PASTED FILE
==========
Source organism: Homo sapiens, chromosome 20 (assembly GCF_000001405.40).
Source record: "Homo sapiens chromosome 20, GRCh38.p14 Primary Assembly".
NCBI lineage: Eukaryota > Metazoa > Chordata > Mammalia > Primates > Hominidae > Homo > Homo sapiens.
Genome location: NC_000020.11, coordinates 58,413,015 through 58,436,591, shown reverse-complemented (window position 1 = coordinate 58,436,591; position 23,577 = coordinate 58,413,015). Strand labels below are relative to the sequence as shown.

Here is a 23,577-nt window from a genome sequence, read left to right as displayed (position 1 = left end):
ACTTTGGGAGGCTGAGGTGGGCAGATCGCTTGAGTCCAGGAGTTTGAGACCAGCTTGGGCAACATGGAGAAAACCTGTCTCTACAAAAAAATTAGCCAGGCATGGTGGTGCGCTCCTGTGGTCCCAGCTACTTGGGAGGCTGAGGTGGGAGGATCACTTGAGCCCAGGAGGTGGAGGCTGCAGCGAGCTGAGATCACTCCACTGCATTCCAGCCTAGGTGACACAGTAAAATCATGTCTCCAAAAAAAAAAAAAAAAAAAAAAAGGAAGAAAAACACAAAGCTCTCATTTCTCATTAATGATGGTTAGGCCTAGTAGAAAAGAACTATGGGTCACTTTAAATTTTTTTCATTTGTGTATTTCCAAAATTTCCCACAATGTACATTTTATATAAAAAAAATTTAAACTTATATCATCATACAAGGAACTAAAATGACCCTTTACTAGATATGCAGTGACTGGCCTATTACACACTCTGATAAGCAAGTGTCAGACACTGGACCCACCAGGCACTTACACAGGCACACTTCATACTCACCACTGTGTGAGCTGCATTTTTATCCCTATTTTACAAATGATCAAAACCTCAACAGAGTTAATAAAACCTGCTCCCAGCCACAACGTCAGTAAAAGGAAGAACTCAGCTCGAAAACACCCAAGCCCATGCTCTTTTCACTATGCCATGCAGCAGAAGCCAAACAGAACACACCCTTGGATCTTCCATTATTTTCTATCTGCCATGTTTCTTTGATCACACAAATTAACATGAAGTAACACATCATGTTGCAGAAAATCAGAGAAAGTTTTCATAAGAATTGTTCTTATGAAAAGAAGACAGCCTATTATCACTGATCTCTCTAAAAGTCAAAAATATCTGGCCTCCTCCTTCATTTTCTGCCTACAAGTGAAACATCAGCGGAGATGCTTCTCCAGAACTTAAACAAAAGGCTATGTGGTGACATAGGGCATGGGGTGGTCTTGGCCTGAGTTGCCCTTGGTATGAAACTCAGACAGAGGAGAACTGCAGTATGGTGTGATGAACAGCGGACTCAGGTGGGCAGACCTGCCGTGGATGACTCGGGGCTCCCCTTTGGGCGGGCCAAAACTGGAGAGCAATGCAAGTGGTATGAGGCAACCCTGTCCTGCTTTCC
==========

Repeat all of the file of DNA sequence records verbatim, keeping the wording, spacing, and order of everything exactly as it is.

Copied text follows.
Source organism: Homo sapiens, chromosome 20 (assembly GCF_000001405.40).
Source record: "Homo sapiens chromosome 20, GRCh38.p14 Primary Assembly".
NCBI lineage: Eukaryota > Metazoa > Chordata > Mammalia > Primates > Hominidae > Homo > Homo sapiens.
Genome location: NC_000020.11, coordinates 58,413,015 through 58,436,591, shown reverse-complemented (window position 1 = coordinate 58,436,591; position 23,577 = coordinate 58,413,015). Strand labels below are relative to the sequence as shown.

Here is a 23,577-nt window from a genome sequence, read left to right as displayed (position 1 = left end):
ACTTTGGGAGGCTGAGGTGGGCAGATCGCTTGAGTCCAGGAGTTTGAGACCAGCTTGGGCAACATGGAGAAAACCTGTCTCTACAAAAAAATTAGCCAGGCATGGTGGTGCGCTCCTGTGGTCCCAGCTACTTGGGAGGCTGAGGTGGGAGGATCACTTGAGCCCAGGAGGTGGAGGCTGCAGCGAGCTGAGATCACTCCACTGCATTCCAGCCTAGGTGACACAGTAAAATCATGTCTCCAAAAAAAAAAAAAAAAAAAAAAAGGAAGAAAAACACAAAGCTCTCATTTCTCATTAATGATGGTTAGGCCTAGTAGAAAAGAACTATGGGTCACTTTAAATTTTTTTCATTTGTGTATTTCCAAAATTTCCCACAATGTACATTTTATATAAAAAAAATTTAAACTTATATCATCATACAAGGAACTAAAATGACCCTTTACTAGATATGCAGTGACTGGCCTATTACACACTCTGATAAGCAAGTGTCAGACACTGGACCCACCAGGCACTTACACAGGCACACTTCATACTCACCACTGTGTGAGCTGCATTTTTATCCCTATTTTACAAATGATCAAAACCTCAACAGAGTTAATAAAACCTGCTCCCAGCCACAACGTCAGTAAAAGGAAGAACTCAGCTCGAAAACACCCAAGCCCATGCTCTTTTCACTATGCCATGCAGCAGAAGCCAAACAGAACACACCCTTGGATCTTCCATTATTTTCTATCTGCCATGTTTCTTTGATCACACAAATTAACATGAAGTAACACATCATGTTGCAGAAAATCAGAGAAAGTTTTCATAAGAATTGTTCTTATGAAAAGAAGACAGCCTATTATCACTGATCTCTCTAAAAGTCAAAAATATCTGGCCTCCTCCTTCATTTTCTGCCTACAAGTGAAACATCAGCGGAGATGCTTCTCCAGAACTTAAACAAAAGGCTATGTGGTGACATAGGGCATGGGGTGGTCTTGGCCTGAGTTGCCCTTGGTATGAAACTCAGACAGAGGAGAACTGCAGTATGGTGTGATGAACAGCGGACTCAGGTGGGCAGACCTGCCGTGGATGACTCGGGGCTCCCCTTTGGGCGGGCCAAAACTGGAGAGCAATGCAAGTGGTATGAGGCAACCCTGTCCTGCTTTCC